Globe Editorial: Why the Montreal Canadiens are now Team Canada



Montreal Canadiens fans celebrate on St Catherine Street after the Montreal Canadiens beat the Vegas Golden Knights in the Stanley Cup Playoff semifinals in Montreal.

Peter McCabe / The Canadian Press

It is Canada’s most famous franchise, chasing the world’s most recognized sports trophy and playing Canada’s national game.

And because this country is still a bit of a mystery to itself, many people, including more than a few sports journalists, don’t know how to pronounce their name.

It’s the Montreal Canadiens. Pronounce “Canadians”, at least in English. Not Canaydee-enz. Canadians.

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It is not known which language “Canaydee-enz” is supposed to be impersonating, but it is not French. In French, they are Canadians. Or, more often, simply the Canadian. A team in the singular, because the symbol CH means the Canadian Hockey Club. the Canadian Hockey Club. Pronounced in French as Cah-nah-diyen.

They’ve been around since 1909, winning 24 Stanley Cups, while being part of the national psyche. The game has changed over the years, as has the country, and the place of Quebec and Montreal in both. Following the Canadiens is to have glimpses of it all.

The gods of the former Forum des Canadiens, Rocket included, have found the young people at the Bell Center

The team is obsessively obsessed with Quebec, yet its history, like that of its city, does not square with the vision of the province’s Bill 96. All of these legendary squads from decades past were symphonies performed where the two solitudes met. For 70 years it was the legendary Forum – at the intersection of a street with an English name and another with the name of a French saint.

The list of team champions is, like the country, a story that can only be told in two languages: Aurèle Joliat and Howie Morenz. Maurice Richard and Toe Blake. Guy Lafleur and Ken Dryden.

And as it was at the old Forum, so it is at the Bell Center. The organist plays The Canadians are here! and hava Nagila. The words on the walls of the players’ dressing rooms are from In the Fields of Flanders. The announcements are in both official languages. And when fans were finally allowed to return on May 29, they greeted each other with a cappella. Canada – the bilingual version that Canadians have always used.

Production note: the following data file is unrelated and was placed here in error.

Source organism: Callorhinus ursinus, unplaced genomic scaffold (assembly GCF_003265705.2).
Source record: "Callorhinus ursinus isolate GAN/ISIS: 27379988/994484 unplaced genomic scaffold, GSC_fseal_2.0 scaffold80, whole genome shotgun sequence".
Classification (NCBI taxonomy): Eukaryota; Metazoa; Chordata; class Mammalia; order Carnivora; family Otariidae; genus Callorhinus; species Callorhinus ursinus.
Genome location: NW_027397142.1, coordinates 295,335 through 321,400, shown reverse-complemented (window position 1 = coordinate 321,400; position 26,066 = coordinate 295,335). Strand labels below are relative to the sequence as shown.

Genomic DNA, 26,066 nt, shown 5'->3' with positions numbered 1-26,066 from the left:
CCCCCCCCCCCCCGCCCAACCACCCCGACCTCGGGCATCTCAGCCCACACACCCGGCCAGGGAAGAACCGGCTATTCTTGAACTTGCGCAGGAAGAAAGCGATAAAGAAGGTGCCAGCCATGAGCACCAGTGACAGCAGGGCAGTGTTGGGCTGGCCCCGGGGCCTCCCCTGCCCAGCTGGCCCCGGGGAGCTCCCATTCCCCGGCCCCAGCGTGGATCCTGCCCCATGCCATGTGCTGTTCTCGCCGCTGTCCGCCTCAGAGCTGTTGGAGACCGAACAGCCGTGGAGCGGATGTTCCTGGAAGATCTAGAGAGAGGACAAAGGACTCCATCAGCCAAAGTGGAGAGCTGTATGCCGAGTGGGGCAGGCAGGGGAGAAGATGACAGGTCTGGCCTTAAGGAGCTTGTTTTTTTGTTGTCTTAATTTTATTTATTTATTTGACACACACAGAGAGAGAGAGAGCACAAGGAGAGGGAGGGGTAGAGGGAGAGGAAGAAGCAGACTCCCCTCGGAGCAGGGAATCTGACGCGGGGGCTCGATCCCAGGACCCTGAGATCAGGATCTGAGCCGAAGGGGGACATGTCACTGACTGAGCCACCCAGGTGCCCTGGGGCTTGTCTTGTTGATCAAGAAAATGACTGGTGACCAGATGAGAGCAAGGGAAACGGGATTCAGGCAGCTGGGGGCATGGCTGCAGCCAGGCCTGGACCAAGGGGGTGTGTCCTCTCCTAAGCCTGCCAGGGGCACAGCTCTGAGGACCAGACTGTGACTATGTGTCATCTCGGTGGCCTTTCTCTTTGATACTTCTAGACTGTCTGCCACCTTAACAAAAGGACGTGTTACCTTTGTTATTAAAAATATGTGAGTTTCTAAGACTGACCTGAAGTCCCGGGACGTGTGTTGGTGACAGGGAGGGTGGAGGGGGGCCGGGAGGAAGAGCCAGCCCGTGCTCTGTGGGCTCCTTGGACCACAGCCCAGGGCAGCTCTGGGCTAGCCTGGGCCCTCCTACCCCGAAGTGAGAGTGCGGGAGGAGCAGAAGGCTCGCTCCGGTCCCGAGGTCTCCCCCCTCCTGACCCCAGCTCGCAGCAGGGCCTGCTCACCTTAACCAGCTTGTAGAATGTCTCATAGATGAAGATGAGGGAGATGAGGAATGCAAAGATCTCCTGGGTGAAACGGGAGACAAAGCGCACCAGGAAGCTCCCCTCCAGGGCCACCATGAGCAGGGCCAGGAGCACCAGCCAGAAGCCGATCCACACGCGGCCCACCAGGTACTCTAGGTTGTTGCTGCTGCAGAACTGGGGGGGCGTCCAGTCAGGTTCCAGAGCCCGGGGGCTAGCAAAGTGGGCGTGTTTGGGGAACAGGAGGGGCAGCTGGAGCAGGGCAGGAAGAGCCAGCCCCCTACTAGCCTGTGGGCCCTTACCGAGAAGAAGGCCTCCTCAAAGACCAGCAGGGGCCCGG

In a city where bagels are a heritage older than poutine, the local team is an amalgam of languages ​​and origins, from coast to coast and far beyond.

This year, for the first and possibly the last time, the National Hockey League was forced by pandemic circumstances to create a Canadian division. The Canadians and their former rivals, the Toronto Maple Leafs – whose colors the humiliated protagonist Roch Carrier The hockey jersey was once forced to wear – faced in the playoffs for the first time since 1979.

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In that earlier era, NHL squads were all Canadian shows. The Leafs and the Canadiens of 42 years ago each had only one non-Canadian player. It was – literally, figuratively, statistically – our game.

As the world embraced our game, that changed. Less than half of today’s NHL players are Canadian. The Habs are heading to the final for the first time in 28 years thanks to an overtime goal from one of their three Finnish skaters. Their electrifying recruit is a sniper from Wisconsin.

But the team is still largely Canadian. This includes an imposing captain from Sicamous, British Columbia; a line of aging mulchers featuring a former NHL scoring champion from Peterborough, Ont., and the son of turf growers from Thunder Bay; and the team’s top scorer in the playoffs, Scarborough, Ont.

And in this unlikely race – the Habs barely managed to take last place in the round of 16 – their two best players were striker Nick Suzuki and goalkeeper Carey Price.

Mr. Suzuki, the team’s second-leading scorer in the playoffs, and whose vision continues to set goals, is a fifth-generation Japanese Canadian.

Mr. Price, a force of supernatural calm, grew up in Little Lake Anahim, British Columbia. Her father regularly had to take her in a small four-seater plane to games in Williams Lake, more than 300 kilometers away.

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At the end of the final game against the Vegas Golden Knights, which sent the Canadiens to the final, Mr. Price greeted his family from the stands. And then, in a television interview, modest and grounded as always, the best goalkeeper in the world took the attention away from himself and said how proud he was of his mother, who had just been re-elected boss. of the Ulkatcho First Nation.

Hockey changes and remains hockey. Canada is changing and remains Canada. Come on Habs Come on.

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